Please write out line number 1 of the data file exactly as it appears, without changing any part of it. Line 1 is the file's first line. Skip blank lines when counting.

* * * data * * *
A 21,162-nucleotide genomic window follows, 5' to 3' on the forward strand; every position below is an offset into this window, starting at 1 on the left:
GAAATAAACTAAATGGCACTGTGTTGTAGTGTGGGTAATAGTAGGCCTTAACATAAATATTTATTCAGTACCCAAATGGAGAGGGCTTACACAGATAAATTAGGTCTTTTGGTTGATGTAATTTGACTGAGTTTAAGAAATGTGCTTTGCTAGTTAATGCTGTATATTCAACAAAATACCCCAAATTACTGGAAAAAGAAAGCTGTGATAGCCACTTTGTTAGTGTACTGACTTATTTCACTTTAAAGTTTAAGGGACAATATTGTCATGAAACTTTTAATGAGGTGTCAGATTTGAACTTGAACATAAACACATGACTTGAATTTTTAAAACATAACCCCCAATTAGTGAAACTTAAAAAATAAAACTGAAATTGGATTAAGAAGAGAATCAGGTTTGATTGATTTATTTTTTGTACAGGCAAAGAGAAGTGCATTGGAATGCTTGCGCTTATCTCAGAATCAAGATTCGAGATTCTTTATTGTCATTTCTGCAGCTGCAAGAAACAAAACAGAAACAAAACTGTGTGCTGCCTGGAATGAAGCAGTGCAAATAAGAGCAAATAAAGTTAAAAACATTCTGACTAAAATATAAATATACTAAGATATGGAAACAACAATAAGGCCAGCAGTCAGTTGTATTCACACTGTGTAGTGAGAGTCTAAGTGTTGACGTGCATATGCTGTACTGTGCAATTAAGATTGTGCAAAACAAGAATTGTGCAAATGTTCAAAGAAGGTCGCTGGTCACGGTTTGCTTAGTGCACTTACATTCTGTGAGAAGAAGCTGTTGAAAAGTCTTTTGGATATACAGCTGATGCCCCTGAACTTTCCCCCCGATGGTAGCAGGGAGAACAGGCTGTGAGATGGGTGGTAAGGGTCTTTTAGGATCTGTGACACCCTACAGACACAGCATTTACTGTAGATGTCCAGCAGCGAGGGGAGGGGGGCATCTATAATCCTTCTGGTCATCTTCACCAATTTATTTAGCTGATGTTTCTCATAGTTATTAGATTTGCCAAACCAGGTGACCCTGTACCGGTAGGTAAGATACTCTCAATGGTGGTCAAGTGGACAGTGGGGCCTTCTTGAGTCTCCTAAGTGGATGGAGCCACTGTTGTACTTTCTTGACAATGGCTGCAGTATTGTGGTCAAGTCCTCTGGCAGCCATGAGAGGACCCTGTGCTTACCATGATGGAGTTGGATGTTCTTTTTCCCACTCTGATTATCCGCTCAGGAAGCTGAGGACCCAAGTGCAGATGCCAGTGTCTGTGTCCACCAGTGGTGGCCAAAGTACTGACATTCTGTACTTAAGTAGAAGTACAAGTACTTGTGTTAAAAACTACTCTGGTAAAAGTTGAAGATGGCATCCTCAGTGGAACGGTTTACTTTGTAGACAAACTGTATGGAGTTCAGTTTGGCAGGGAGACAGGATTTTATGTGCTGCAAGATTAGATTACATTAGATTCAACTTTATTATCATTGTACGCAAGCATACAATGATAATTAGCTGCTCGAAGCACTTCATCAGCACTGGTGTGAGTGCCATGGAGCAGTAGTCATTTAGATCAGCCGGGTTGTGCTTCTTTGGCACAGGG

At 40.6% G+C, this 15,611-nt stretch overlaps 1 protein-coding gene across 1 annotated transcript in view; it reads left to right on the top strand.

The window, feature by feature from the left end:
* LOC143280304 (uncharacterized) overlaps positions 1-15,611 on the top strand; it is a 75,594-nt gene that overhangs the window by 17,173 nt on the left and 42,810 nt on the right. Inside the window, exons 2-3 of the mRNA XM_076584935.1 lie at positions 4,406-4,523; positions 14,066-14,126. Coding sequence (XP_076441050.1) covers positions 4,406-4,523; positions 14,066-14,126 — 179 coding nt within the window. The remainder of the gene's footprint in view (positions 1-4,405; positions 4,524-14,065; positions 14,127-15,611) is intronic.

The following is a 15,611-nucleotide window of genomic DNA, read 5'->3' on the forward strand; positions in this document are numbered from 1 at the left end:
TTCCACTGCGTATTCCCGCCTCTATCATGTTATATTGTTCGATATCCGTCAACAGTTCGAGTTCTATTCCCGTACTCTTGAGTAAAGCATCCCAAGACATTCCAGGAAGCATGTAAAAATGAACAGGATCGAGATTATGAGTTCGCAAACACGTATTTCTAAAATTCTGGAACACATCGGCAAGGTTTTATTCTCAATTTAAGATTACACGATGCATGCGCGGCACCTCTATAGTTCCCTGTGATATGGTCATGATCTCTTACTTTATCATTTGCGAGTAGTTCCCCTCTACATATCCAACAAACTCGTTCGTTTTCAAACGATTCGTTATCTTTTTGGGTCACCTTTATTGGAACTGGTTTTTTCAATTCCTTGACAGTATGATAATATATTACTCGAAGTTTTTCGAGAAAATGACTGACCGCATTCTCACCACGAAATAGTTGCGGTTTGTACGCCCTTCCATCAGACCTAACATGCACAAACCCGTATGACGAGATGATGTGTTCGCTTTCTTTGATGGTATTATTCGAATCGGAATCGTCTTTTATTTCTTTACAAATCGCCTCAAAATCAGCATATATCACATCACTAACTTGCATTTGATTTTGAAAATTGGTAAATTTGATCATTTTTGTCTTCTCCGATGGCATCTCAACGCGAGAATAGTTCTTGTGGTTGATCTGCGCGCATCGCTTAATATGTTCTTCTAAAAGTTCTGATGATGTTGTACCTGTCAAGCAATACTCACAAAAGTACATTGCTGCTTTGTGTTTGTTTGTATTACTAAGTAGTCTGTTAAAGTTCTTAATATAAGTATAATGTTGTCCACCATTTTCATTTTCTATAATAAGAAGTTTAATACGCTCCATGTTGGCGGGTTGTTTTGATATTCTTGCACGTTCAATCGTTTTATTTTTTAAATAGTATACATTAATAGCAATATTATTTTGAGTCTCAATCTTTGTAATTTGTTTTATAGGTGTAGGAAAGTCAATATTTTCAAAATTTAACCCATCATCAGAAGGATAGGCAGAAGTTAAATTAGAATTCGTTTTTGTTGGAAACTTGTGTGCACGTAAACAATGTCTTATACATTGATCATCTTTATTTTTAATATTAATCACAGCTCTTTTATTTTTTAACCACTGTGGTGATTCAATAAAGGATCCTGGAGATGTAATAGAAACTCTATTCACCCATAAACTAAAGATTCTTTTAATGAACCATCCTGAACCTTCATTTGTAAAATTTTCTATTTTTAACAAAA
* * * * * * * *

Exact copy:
A 21,162-nucleotide genomic window follows, 5' to 3' on the forward strand; every position below is an offset into this window, starting at 1 on the left: